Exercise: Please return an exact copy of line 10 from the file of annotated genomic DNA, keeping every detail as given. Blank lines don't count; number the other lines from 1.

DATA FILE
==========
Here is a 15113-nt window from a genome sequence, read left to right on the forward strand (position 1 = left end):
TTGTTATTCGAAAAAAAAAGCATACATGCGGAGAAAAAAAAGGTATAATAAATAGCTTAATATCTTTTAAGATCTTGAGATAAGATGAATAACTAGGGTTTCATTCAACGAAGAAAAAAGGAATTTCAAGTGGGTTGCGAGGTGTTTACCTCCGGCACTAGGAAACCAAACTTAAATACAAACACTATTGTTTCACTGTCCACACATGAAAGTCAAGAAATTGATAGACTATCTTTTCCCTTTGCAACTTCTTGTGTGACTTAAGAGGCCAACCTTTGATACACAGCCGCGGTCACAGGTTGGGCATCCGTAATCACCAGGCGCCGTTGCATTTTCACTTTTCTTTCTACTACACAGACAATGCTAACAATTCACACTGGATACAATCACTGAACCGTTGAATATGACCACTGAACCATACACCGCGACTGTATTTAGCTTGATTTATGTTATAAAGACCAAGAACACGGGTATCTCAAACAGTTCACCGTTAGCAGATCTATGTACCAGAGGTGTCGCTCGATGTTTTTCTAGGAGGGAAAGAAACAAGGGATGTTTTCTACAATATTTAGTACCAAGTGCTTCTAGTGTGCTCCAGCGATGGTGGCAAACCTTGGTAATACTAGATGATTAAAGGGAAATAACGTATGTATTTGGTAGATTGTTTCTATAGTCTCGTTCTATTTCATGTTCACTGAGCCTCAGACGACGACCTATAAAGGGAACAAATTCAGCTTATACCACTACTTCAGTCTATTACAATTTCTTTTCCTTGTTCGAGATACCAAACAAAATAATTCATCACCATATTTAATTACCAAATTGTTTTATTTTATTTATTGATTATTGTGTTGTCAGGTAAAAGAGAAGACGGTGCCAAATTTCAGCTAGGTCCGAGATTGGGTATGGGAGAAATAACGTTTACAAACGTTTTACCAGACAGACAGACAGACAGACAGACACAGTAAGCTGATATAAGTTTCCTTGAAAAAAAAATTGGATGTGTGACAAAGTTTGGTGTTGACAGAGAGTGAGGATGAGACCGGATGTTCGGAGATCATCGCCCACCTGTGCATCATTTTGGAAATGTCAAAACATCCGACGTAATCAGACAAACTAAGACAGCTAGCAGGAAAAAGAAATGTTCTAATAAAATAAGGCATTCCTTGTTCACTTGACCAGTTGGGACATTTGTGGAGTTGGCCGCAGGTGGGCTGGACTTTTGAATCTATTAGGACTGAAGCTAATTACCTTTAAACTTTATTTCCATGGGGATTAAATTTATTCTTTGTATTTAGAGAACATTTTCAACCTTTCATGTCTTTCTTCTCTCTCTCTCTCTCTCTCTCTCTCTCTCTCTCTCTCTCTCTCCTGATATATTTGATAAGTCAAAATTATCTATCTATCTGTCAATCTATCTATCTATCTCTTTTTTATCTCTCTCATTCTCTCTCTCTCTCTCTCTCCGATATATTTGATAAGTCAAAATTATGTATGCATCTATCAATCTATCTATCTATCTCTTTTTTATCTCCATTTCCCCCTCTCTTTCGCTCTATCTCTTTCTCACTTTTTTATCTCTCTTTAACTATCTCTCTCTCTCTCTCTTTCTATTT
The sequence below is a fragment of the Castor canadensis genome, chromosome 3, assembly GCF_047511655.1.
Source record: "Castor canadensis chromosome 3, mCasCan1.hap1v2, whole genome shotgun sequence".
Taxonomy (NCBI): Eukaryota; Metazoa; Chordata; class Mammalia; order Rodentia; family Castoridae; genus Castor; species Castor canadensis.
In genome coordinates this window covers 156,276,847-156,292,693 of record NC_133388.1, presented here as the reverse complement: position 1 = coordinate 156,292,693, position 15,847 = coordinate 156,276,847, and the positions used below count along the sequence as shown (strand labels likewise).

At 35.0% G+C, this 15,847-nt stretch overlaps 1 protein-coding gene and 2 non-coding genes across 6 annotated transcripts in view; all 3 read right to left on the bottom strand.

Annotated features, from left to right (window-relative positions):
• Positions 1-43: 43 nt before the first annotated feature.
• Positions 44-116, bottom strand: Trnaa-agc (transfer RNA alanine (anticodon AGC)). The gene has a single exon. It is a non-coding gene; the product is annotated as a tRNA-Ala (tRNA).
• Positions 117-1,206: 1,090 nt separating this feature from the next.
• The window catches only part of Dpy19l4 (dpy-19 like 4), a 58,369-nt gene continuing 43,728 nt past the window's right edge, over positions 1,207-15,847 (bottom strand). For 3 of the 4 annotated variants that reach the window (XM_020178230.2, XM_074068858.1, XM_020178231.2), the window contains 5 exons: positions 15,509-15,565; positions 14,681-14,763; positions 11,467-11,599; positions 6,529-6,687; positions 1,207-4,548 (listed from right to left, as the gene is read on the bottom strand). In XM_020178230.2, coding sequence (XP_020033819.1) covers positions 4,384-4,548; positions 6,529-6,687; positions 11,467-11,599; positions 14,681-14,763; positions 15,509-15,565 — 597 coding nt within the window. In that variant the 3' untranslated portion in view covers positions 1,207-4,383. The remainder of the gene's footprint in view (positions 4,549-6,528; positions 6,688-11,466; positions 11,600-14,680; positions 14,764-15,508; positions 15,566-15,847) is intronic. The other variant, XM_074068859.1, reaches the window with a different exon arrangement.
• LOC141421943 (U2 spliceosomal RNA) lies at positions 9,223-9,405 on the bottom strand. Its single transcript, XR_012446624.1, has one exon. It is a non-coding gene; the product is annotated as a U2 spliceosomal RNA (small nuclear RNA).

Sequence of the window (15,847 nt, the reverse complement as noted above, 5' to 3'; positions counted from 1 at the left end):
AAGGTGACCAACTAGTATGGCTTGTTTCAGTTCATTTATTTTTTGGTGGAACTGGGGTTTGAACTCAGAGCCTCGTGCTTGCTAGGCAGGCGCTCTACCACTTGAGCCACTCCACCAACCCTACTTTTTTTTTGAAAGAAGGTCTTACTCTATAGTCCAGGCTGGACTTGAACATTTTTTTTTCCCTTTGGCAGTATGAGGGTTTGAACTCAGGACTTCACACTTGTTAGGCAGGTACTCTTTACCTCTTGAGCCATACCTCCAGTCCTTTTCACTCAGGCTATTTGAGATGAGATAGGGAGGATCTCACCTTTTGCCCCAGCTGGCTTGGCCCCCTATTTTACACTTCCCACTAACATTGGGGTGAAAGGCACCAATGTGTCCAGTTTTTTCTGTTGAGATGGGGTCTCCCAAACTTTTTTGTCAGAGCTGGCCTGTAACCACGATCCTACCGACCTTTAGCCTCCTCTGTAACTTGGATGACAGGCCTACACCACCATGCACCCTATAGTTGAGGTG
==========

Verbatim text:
• Positions 44-116, bottom strand: Trnaa-agc (transfer RNA alanine (anticodon AGC)). The gene has a single exon. It is a non-coding gene; the product is annotated as a tRNA-Ala (tRNA).